A trained workforce of health staff is crucial in reducing deaths and suffering from VBDs, but in rural areas such as Wajir and Garissa, there is often a lack of adequate capacity. MENTOR is currently supporting 70 health facilities in Wajir and 38 health facilities in Garissa, improving patient care, diagnosis and treatment of VBDs. Health workers in MENTOR-supported facilities are being trained on how to test febrile cases correctly and manage confirmed cases of malaria, dengue fever or Chikungunya.
Community health workers (CHWs) also play a vital role in the fight against tropical diseases and can connect people in North Eastern Kenya to health services. Training is adapted for CHWs so they can provide consistent information on malaria and febrile illnesses and effectively diagnose and treat simple malaria cases.
From August to November 2016:
- A total of 113 health staff have received technical coaching and support.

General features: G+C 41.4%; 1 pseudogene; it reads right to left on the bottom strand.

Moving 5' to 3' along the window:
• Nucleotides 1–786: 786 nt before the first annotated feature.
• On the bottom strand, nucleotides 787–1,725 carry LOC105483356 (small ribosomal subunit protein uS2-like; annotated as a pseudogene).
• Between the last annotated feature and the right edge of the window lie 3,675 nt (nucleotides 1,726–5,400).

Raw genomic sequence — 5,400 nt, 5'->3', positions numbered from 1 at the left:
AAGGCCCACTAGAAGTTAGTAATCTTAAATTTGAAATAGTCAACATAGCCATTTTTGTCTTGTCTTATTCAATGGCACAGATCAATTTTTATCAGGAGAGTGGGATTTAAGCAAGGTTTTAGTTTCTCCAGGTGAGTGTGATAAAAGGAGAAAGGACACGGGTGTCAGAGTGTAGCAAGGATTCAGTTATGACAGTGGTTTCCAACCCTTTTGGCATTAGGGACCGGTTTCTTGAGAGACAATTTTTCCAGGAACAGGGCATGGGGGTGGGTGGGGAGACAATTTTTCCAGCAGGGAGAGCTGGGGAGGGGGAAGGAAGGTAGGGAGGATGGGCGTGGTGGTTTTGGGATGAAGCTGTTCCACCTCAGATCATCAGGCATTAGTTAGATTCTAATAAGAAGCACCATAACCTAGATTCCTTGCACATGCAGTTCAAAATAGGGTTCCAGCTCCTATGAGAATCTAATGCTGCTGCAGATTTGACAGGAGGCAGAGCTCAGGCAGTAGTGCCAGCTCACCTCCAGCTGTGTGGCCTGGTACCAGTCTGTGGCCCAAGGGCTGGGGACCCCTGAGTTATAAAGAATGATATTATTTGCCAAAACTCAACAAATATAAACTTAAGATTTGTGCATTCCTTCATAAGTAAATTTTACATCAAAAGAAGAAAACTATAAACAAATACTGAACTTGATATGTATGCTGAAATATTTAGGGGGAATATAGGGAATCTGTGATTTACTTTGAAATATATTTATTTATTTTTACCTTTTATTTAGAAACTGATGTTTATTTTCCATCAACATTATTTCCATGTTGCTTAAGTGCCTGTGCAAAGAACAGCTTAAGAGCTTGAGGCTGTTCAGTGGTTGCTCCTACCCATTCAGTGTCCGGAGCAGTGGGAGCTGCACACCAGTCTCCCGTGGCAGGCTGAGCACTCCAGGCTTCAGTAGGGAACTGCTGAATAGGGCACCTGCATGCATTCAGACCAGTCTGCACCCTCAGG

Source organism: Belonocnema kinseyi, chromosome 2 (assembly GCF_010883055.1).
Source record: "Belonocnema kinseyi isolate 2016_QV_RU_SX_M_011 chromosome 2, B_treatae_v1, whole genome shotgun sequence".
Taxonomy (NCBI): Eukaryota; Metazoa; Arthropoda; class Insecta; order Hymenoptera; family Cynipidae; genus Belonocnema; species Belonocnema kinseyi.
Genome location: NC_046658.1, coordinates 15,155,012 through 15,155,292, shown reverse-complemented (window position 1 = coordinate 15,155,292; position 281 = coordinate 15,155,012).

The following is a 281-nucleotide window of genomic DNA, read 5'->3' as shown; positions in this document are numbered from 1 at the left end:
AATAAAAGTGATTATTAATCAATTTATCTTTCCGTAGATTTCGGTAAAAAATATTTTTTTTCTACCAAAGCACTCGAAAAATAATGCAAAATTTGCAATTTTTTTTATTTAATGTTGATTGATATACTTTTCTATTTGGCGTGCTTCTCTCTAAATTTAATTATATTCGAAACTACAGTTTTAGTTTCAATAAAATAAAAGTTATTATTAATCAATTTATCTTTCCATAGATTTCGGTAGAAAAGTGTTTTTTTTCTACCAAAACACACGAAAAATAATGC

- A total of 62 health workers have received on-the-job training and technical support on the management of malaria and differential diagnosis on febrile diseases.
- A total of 64 CHWs have been trained on case management of malaria, dengue fever and Chikungunya in Wajir and Garissa Counties.
These training sessions improve health manager’s entomological understanding of disease vectors, their behaviour, the diseases they transmit and how to control them. This level of training ensures better planning of prevention activities and supports the development of information, education and communication (IEC) materials and gatherings.
MENTOR’s IRS campaigns are ongoing in targeted high risk locations in Wajir and Garissa, aiming to protect 400, 000 people from malaria and leishmaniasis.